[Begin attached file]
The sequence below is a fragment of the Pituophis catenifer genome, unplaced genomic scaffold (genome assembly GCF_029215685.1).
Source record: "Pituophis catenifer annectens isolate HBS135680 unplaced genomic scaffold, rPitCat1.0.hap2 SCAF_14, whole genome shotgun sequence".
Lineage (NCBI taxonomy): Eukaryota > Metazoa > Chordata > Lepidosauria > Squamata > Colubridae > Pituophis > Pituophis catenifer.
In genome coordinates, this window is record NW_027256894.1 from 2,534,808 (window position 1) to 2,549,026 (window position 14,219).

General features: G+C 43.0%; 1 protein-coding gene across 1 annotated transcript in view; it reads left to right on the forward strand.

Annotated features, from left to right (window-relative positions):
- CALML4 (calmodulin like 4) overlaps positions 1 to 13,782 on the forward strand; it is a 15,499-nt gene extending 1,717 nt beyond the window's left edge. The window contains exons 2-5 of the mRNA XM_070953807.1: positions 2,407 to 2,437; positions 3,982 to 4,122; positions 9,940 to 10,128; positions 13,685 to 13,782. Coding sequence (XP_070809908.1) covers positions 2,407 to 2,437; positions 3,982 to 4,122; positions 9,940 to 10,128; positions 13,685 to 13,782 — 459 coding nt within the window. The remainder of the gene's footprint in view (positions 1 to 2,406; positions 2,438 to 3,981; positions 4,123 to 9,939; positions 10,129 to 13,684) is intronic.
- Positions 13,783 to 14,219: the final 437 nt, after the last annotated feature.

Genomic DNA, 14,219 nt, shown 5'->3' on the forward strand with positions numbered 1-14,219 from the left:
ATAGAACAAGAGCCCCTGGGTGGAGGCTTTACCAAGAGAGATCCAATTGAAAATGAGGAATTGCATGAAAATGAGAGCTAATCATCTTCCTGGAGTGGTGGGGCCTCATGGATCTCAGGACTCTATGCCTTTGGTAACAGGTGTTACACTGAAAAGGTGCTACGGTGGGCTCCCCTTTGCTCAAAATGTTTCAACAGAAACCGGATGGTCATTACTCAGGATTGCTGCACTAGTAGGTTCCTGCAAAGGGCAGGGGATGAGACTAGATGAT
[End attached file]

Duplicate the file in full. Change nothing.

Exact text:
The sequence below is a fragment of the Pituophis catenifer genome, unplaced genomic scaffold (genome assembly GCF_029215685.1).
Source record: "Pituophis catenifer annectens isolate HBS135680 unplaced genomic scaffold, rPitCat1.0.hap2 SCAF_14, whole genome shotgun sequence".
Lineage (NCBI taxonomy): Eukaryota > Metazoa > Chordata > Lepidosauria > Squamata > Colubridae > Pituophis > Pituophis catenifer.
In genome coordinates, this window is record NW_027256894.1 from 2,534,808 (window position 1) to 2,549,026 (window position 14,219).

General features: G+C 43.0%; 1 protein-coding gene across 1 annotated transcript in view; it reads left to right on the forward strand.

Annotated features, from left to right (window-relative positions):
- CALML4 (calmodulin like 4) overlaps positions 1 to 13,782 on the forward strand; it is a 15,499-nt gene extending 1,717 nt beyond the window's left edge. The window contains exons 2-5 of the mRNA XM_070953807.1: positions 2,407 to 2,437; positions 3,982 to 4,122; positions 9,940 to 10,128; positions 13,685 to 13,782. Coding sequence (XP_070809908.1) covers positions 2,407 to 2,437; positions 3,982 to 4,122; positions 9,940 to 10,128; positions 13,685 to 13,782 — 459 coding nt within the window. The remainder of the gene's footprint in view (positions 1 to 2,406; positions 2,438 to 3,981; positions 4,123 to 9,939; positions 10,129 to 13,684) is intronic.
- Positions 13,783 to 14,219: the final 437 nt, after the last annotated feature.

Genomic DNA, 14,219 nt, shown 5'->3' on the forward strand with positions numbered 1-14,219 from the left:
ATAGAACAAGAGCCCCTGGGTGGAGGCTTTACCAAGAGAGATCCAATTGAAAATGAGGAATTGCATGAAAATGAGAGCTAATCATCTTCCTGGAGTGGTGGGGCCTCATGGATCTCAGGACTCTATGCCTTTGGTAACAGGTGTTACACTGAAAAGGTGCTACGGTGGGCTCCCCTTTGCTCAAAATGTTTCAACAGAAACCGGATGGTCATTACTCAGGATTGCTGCACTAGTAGGTTCCTGCAAAGGGCAGGGGATGAGACTAGATGAT